Three exchanges temporarily halted trading related to Bitcoin last week amidst heavy trading in the currency, which lost almost a third of its value on Friday.
The losses followed steep gains in the value of Bitcoin since the beginning of this year and has more than doubled in value since November.
The cryptocurrency, which is not regulated and is not backed by any government, started the year at around $1,000 (£747), but reached a record of nearly $20,000 earlier this month.
But last week Bitcoin, along with other digital currencies, dipped below $11,000 before recovering to more than $13,000, or about its level at the beginning of December.
Heavy trading in the currency saw Coinbase, one of its larger exchanges, shut down all buying and selling for about two hours on Friday. Coinbase said the shutdown was due to technical issues triggered by high traffic.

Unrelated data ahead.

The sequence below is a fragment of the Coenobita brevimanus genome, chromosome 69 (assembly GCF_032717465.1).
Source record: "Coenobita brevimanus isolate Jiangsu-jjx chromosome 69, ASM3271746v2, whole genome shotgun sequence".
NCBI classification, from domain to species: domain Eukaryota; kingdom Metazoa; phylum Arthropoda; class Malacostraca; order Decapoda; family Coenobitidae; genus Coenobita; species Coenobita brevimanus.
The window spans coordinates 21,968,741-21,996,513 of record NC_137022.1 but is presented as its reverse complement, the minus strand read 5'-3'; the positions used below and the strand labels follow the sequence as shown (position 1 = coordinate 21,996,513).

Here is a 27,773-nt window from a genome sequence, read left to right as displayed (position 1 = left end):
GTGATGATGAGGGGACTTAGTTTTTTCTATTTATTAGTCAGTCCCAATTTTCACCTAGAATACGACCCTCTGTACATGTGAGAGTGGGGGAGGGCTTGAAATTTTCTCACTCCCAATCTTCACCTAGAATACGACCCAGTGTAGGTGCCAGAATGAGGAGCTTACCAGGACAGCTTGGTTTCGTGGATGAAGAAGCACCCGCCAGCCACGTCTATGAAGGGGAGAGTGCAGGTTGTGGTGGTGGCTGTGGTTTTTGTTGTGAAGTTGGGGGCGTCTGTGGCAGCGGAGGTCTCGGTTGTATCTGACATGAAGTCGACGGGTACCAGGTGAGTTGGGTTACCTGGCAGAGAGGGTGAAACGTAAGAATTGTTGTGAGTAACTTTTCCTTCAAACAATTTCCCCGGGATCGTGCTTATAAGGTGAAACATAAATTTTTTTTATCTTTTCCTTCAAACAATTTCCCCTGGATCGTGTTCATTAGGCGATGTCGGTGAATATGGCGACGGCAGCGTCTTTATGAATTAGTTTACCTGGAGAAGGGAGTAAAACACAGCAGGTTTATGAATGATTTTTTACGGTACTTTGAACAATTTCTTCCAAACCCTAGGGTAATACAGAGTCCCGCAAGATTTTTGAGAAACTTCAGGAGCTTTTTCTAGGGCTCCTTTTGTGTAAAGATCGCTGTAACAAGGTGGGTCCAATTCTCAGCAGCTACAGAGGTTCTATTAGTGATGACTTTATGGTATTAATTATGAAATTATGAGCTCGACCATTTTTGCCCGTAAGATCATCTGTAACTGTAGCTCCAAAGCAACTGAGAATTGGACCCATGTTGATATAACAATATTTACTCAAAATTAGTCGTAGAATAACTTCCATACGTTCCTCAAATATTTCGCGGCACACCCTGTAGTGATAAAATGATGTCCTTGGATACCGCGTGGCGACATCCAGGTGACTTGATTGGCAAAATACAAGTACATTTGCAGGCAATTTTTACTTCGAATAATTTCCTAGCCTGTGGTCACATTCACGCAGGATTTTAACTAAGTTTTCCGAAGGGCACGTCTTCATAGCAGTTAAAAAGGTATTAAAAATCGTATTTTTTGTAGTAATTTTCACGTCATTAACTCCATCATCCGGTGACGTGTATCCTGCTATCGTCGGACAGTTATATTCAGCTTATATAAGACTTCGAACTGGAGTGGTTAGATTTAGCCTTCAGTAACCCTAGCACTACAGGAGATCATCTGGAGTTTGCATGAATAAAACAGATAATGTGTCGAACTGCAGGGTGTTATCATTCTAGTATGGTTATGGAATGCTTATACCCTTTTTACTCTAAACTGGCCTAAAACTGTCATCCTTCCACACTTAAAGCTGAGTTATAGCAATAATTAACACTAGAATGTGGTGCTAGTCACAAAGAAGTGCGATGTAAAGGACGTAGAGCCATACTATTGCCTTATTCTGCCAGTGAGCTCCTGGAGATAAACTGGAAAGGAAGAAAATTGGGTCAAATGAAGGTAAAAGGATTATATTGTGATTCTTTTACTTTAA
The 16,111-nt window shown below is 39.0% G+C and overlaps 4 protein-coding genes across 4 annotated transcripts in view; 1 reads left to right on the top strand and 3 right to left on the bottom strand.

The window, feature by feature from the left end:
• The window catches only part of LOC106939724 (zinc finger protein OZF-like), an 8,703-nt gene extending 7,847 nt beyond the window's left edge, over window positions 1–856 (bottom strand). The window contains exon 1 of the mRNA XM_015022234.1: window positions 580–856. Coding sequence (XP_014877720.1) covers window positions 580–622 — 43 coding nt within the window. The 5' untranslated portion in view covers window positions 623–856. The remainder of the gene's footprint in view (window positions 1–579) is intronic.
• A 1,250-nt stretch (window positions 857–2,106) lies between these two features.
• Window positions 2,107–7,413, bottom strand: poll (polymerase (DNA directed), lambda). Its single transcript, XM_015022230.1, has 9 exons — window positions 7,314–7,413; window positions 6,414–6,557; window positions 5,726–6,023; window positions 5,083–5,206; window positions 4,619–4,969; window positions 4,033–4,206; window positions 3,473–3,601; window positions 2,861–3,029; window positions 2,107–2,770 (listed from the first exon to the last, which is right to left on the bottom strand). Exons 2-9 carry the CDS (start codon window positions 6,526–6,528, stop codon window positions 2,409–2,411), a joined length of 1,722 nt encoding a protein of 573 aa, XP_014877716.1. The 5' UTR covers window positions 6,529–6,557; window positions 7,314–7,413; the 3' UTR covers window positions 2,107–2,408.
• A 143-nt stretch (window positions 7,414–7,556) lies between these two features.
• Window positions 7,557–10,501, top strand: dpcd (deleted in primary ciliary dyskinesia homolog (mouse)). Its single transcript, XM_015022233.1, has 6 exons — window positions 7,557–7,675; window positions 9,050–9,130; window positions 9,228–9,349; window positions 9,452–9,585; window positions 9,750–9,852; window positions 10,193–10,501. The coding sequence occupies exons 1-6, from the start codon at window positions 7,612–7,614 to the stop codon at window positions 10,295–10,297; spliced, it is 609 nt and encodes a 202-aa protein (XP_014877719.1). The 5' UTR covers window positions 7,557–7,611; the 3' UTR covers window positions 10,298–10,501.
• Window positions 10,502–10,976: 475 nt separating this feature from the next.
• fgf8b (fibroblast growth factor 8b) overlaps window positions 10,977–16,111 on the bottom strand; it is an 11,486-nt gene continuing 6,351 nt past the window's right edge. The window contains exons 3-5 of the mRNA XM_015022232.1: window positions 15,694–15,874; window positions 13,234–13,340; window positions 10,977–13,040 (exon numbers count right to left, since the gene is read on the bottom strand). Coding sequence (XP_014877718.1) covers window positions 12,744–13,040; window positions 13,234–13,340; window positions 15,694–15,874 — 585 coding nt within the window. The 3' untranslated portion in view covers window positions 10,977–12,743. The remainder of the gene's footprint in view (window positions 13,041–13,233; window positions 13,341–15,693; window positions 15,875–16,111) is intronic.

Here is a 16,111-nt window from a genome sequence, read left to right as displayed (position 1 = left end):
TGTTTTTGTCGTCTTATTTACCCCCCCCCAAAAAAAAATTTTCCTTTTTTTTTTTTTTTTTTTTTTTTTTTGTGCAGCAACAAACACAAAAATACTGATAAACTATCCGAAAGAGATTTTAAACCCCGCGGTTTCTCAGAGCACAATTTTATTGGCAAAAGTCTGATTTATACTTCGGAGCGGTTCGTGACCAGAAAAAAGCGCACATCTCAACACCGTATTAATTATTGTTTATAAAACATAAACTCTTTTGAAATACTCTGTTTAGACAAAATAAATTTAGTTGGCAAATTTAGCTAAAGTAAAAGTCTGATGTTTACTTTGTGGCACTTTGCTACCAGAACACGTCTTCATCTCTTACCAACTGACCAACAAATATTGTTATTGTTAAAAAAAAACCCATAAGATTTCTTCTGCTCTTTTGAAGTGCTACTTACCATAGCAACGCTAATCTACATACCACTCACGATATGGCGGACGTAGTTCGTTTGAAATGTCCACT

The exchange has had to stop trading of particular cryptocurrencies including Ether, Bitcoin Cash and Litecoin over the course of this month, due to heavy trading amidst volatility.
Also on Friday, the US’ CME and CBOE exchanges temporarily suspended some trading in Bitcoin futures contracts, which began earlier in December.
The sharp rise in value of Bitcoin and other cryptocurrencies this year has drawn the interest of both private investors and large firms.
But regulators have hastened to remind traders of the dangers of buying into the currencies, with the governor of Denmark’s central bank last week calling Bitcoin a “deadly” gamble.
Earlier this month Andrew Bailey, head of the UK’s Financial Conduct Authority, told the BBC he did not consider Bitcoin a secure investment, with neither central banks nor governments standing behind it.
He said buyers should be ready to “lose all their money” if they invested in it.
How well do you know the cloud? Try our quiz!
Cruise starts robo-delivery service in Mountain View as Waymo plans limited trial of grocery-delivery service…